Rx is a library for composing asynchronous and event-based programs using observable collections.

The “A” in “AJAX” stand for asynchronous, and indeed modern Web-based and Cloud-based applications are fundamentally asynchronous. In fact, Silverlight bans all blocking networking and threading operations. Asynchronous programming in by no means restricted to Web and Cloud scenarios, however. Traditional desktop applications also have to maintain responsiveness in the face of long latency IO operations and other expensive background tasks.

Another common attribute of interactive applications, whether Web/Cloud or client-based, is that they are event-driven. The user interacts with the application via a GUI that receives event streams asynchronously from the mouse, keyboard, and other inputs.

Rx is a superset of the standard LINQ sequence operators that exposes asynchronous and event-based computations as push-based, observable  collections via the new .NET 4.0 interfaces IObservable<T> and IObserver<T>.  These are the mathematical dual of the familiar IEnumerable<T> and IEnumerator<T> interfaces for pull-based, enumerable collections in the .NET framework.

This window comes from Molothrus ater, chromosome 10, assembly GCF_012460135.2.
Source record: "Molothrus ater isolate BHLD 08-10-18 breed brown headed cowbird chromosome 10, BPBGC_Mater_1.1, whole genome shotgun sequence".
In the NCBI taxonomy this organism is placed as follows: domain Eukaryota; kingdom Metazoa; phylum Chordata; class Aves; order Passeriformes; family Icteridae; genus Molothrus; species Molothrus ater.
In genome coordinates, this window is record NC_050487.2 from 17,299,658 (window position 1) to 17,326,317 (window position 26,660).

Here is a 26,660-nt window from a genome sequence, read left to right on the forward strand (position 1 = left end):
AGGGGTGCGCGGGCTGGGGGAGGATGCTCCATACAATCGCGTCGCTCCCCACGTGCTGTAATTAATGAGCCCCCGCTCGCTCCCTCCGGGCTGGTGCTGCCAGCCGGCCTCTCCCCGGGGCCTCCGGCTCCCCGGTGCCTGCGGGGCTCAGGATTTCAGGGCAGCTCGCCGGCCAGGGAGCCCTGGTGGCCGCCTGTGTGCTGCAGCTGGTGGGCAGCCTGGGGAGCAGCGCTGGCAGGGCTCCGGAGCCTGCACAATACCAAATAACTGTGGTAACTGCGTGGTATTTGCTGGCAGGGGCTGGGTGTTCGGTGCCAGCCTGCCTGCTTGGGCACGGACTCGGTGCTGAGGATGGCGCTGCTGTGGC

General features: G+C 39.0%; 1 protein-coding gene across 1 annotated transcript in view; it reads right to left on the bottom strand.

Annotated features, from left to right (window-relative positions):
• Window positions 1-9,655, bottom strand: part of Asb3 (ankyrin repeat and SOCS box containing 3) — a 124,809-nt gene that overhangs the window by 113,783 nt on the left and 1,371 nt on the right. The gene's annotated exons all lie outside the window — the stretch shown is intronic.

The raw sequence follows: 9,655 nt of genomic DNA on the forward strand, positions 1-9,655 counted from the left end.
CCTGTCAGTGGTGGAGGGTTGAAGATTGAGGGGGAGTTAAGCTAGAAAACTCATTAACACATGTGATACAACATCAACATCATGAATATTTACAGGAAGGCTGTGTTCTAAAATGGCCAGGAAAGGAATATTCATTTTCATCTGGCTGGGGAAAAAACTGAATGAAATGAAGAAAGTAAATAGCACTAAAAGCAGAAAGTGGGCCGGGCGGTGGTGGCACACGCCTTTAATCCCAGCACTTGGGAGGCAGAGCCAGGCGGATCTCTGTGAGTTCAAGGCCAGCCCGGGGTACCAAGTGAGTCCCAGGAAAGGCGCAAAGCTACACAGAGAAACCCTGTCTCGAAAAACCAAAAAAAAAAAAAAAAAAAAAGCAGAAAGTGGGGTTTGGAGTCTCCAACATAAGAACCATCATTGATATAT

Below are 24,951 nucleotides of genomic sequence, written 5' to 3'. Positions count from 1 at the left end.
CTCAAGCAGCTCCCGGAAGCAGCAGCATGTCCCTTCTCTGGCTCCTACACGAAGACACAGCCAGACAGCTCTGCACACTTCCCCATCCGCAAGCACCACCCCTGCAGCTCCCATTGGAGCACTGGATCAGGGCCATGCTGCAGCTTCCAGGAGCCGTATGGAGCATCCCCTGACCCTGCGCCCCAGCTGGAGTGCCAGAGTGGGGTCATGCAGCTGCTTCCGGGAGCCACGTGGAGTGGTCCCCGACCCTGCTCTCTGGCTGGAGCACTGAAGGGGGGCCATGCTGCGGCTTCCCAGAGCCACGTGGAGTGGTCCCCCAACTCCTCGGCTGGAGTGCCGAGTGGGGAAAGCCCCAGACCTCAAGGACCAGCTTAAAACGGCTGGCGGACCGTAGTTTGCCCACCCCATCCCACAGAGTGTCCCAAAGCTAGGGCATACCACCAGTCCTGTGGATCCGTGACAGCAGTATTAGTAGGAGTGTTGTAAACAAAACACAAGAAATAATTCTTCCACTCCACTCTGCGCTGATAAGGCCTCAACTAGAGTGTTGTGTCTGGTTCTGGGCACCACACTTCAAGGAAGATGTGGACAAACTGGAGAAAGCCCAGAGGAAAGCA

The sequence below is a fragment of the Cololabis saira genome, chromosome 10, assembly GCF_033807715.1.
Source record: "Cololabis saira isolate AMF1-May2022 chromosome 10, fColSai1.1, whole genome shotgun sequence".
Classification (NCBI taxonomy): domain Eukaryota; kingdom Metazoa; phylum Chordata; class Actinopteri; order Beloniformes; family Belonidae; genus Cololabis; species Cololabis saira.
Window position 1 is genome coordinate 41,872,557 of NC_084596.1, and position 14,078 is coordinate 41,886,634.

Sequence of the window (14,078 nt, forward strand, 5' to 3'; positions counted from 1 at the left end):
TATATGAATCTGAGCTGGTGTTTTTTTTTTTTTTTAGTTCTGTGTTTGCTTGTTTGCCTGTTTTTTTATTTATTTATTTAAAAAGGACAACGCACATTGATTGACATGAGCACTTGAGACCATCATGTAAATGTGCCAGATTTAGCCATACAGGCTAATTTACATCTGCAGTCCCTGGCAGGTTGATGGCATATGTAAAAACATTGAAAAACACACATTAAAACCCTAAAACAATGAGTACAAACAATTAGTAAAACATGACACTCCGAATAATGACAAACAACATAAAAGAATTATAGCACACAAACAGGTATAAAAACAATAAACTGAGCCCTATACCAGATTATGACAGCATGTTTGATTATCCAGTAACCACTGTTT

The IEnumerable<T> and IEnumerator<T> interfaces allow developers to create reusable abstractions to consume and transform values from a wide range of concrete enumerable collections such as arrays, lists, database tables, and XML documents. Similarly, Rx allows programmers to glue together complex event processing and asynchronous computations using LINQ queries over observable collections such as .NET events and APM-based computations, PFx concurrent Task<T>,  the Windows 7 Sensor and Location APIs, SQL StreamInsight temporal event streams , F# first-class events, and async workflows.


Go to Rx portal in DevLabs
S. Somasegar, senior vice president of the Microsoft developer division, on Rx